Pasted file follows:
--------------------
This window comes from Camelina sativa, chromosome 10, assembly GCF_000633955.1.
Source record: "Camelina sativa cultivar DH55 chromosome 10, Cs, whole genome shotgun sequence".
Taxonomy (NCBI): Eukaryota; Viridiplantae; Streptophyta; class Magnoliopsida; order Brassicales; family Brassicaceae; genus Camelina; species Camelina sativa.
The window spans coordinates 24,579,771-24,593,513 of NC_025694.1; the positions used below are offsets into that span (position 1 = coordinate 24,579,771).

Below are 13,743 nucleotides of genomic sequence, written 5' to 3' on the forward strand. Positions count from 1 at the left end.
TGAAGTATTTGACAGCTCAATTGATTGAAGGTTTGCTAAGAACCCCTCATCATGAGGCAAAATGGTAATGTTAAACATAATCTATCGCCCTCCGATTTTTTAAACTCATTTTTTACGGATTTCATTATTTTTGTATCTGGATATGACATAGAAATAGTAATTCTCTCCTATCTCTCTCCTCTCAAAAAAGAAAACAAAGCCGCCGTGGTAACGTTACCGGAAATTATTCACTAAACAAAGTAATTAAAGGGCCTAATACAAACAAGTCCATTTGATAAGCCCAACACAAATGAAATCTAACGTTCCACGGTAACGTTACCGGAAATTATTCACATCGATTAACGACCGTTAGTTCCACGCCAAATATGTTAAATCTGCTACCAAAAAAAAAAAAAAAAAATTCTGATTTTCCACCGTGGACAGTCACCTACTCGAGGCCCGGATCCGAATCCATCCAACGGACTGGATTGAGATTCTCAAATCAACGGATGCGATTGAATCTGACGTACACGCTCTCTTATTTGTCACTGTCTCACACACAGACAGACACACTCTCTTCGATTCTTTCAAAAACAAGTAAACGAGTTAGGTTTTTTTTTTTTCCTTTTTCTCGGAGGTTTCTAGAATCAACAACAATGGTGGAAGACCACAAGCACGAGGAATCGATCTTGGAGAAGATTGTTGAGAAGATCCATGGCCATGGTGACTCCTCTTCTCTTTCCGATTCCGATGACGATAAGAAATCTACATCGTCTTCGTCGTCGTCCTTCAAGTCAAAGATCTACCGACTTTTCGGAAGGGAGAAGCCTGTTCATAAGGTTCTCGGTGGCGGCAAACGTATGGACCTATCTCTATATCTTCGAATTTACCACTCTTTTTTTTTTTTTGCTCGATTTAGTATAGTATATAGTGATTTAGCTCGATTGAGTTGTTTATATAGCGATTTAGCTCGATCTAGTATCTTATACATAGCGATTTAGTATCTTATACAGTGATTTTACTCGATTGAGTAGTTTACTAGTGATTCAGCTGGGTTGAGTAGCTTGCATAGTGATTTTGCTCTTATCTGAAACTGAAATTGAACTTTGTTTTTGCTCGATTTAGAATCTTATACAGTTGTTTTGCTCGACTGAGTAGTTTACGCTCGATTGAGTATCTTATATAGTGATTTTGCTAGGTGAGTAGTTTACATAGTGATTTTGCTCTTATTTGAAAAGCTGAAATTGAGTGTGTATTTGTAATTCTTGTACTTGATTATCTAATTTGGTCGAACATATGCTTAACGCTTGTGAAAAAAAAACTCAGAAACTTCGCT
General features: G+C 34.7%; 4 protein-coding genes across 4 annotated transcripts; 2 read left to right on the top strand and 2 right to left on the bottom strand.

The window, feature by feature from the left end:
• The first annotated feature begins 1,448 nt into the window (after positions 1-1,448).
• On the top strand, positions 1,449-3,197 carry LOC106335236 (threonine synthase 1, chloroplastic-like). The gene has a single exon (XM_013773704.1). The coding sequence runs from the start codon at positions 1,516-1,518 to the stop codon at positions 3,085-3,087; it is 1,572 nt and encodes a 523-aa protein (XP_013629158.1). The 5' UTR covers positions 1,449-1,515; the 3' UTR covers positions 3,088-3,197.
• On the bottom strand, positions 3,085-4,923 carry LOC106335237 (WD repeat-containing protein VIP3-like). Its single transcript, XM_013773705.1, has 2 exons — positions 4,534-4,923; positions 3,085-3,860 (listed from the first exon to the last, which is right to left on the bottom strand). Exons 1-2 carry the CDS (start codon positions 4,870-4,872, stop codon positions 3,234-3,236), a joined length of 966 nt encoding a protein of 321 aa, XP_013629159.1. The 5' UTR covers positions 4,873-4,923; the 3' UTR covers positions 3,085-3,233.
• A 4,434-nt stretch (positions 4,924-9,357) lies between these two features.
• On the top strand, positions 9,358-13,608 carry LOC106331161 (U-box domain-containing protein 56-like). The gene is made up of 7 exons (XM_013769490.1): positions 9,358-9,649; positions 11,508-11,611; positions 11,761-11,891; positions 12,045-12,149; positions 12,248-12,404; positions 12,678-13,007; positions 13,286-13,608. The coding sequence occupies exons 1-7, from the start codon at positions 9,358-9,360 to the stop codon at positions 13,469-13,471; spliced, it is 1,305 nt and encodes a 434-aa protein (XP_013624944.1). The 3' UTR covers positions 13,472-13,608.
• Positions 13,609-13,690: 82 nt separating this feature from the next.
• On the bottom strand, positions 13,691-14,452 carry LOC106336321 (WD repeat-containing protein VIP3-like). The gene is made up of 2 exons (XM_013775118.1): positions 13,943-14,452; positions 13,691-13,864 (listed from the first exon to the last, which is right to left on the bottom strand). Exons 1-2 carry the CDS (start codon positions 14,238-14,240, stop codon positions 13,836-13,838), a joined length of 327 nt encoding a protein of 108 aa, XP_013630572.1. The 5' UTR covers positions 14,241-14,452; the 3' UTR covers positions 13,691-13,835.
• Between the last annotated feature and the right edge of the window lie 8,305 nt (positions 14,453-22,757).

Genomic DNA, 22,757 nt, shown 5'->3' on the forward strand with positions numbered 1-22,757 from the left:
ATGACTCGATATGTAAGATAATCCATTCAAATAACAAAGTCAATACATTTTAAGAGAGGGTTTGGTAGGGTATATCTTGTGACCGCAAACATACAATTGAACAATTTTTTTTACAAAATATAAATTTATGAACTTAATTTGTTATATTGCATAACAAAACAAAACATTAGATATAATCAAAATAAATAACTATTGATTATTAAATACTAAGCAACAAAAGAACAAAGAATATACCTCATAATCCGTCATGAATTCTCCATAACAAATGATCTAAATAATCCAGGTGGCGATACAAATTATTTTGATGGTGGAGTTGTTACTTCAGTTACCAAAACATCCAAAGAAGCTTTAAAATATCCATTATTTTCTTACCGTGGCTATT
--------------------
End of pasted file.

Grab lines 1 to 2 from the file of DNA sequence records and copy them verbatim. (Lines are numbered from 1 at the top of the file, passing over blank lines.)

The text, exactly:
This window comes from Camelina sativa, chromosome 10, assembly GCF_000633955.1.
Source record: "Camelina sativa cultivar DH55 chromosome 10, Cs, whole genome shotgun sequence".